The Last Werewolf

Image of The Last Werewolf
Release Date: 
April 16, 2012
Reviewed by: 

Vampires have been the subject of popular literature for well over a century now, but werewolves have continued to wallow in the shadows. Often portrayed as out of control animals or doomed victims, werewolves are generally overlooked as both heroes and villains, let alone fully developed characters.

There may be several reasons for this. Generally the werewolf is quite out of control, unable to risk their animalistic drive for flesh and blood, unable to even remember what they did on the full moon. Becoming a werewolf is primarily a violent and anonymous event that overcomes the person cursed and often left to struggle to merely survive. That curse only rears up from one to three days a month—depending on the mythology embraced by the author—which leaves the rest of the month for what, exactly?

Yet all of those possible reasons for making werewolves less interesting are a huge playground for a writer to explore if he or she has the imagination and drive to delve into less popular soil. Yes, there have been teen and tween books featuring werewolves and other shape-shifting creatures as well as paranormal romances, but those tend to be so focused on the interpersonal relationships and melodrama of those genres that unless you are a fan, you may be bored. Horror books continue to take a swipe at the werewolf but tend toward the gory. A serious book looking at werewolves that does not pull punches on the violence but also tackles the important question of how being such a creature affects the humanity of the cursed one is rare.

To join that rare group we have the new book from Glen Duncan. The Last Werewolf mixes together a few different possible myths about werewolves into the story of one Jacob Marlowe. Cursed to undergo a transformation once a moon cycle, Jake as his few friends call him, also has an extended lifetime as well as some serious sexual issues arising from the same curse. He could live, exploring the world, developing his intellect, loving and leaving the ladies, for centuries expect for one huge hurdle: an international, secret organization dedicated to hunting down and killing supernatural creatures. The Last Werewolf begins with Jake learning that as far as this secret kabal and his own contacts know he is now officially the last werewolf.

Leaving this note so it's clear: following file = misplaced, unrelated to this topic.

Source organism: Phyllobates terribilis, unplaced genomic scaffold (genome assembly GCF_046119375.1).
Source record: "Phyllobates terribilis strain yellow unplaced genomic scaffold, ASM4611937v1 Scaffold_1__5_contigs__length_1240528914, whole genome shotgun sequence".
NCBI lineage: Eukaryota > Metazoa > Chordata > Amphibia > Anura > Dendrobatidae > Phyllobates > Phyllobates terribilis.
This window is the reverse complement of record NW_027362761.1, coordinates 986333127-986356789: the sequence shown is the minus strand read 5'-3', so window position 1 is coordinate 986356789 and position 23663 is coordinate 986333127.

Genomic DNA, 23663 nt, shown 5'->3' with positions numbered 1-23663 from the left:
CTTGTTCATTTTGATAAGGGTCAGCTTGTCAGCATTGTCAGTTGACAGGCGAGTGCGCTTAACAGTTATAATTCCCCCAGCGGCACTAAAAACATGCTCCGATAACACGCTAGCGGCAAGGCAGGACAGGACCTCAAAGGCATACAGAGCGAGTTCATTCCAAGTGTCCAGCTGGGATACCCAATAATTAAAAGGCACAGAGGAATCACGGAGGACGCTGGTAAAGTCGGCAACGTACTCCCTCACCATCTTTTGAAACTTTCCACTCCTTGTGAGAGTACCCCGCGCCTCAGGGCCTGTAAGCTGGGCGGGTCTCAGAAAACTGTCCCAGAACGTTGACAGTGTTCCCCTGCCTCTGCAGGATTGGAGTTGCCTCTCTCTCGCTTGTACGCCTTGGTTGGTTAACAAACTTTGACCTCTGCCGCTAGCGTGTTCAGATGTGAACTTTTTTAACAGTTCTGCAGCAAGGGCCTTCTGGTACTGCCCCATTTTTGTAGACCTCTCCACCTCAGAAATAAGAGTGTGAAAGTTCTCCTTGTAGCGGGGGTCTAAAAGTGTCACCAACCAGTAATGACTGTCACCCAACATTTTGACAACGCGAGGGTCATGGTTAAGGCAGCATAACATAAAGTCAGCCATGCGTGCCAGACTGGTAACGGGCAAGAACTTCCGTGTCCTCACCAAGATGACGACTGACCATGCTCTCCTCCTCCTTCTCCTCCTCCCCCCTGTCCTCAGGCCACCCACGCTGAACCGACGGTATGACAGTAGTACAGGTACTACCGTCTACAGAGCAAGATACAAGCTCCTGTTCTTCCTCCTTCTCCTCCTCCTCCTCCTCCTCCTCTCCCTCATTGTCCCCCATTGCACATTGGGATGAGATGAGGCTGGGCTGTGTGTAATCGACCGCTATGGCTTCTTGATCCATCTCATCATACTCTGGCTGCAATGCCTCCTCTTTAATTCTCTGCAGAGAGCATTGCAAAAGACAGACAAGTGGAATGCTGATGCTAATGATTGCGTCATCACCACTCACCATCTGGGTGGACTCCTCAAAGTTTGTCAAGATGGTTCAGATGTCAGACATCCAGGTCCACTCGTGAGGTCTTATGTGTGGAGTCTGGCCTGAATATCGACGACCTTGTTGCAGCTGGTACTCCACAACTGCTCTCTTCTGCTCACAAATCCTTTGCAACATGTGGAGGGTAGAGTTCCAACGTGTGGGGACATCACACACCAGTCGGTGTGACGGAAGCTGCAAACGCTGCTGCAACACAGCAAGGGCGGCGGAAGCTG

Immediately we are thrust into Jake’s struggle to survive those 27 other days of each lunar cycle when he frankly is not more powerful than any man with the same amount of martial training and experience. Of course over a century of experience has its advantages but almost every day and night is a fight to stay ahead of those wanting revenge or simply to make a name for themselves. His story is told in several ways. First through the first person present tense that works very well for horror and adventure books because it places the reader into the action; however, Jake also keeps a journal; and there are times we are him as he is writing it. That means we also go into his memories—including the horrific events that created his curse and which dictate his personality and nomadic social life.

These three viewpoints from one character work very well as Duncan skillfully weaves them together with suitable hints that allows the reader to adjust their own understanding of the events described or lived. There is one more viewpoint that is not as smoothly included in the last few chapters of the book. The change is so sudden and so subtle at the same time that it takes care to figure out what has happened. To less careful readers this will be jarring but for the deeply invested reader this will provide a further emotional connection between we mere mortals and those cursed by the lunar lusts.

The result is a fast paced, intense story of not one but an entire race of supernatural creatures that we as humans find ourselves drawn to while we are simultaneously repulsed by the horror of their one night a month. Written with a male viewpoint, the subjects and words may seem a bit rough at times, but this realism makes it even more powerful for any reader. This is not a nice romantic story, so be aware before you pick it up that not only will the fur fly but the blood and flesh will as well.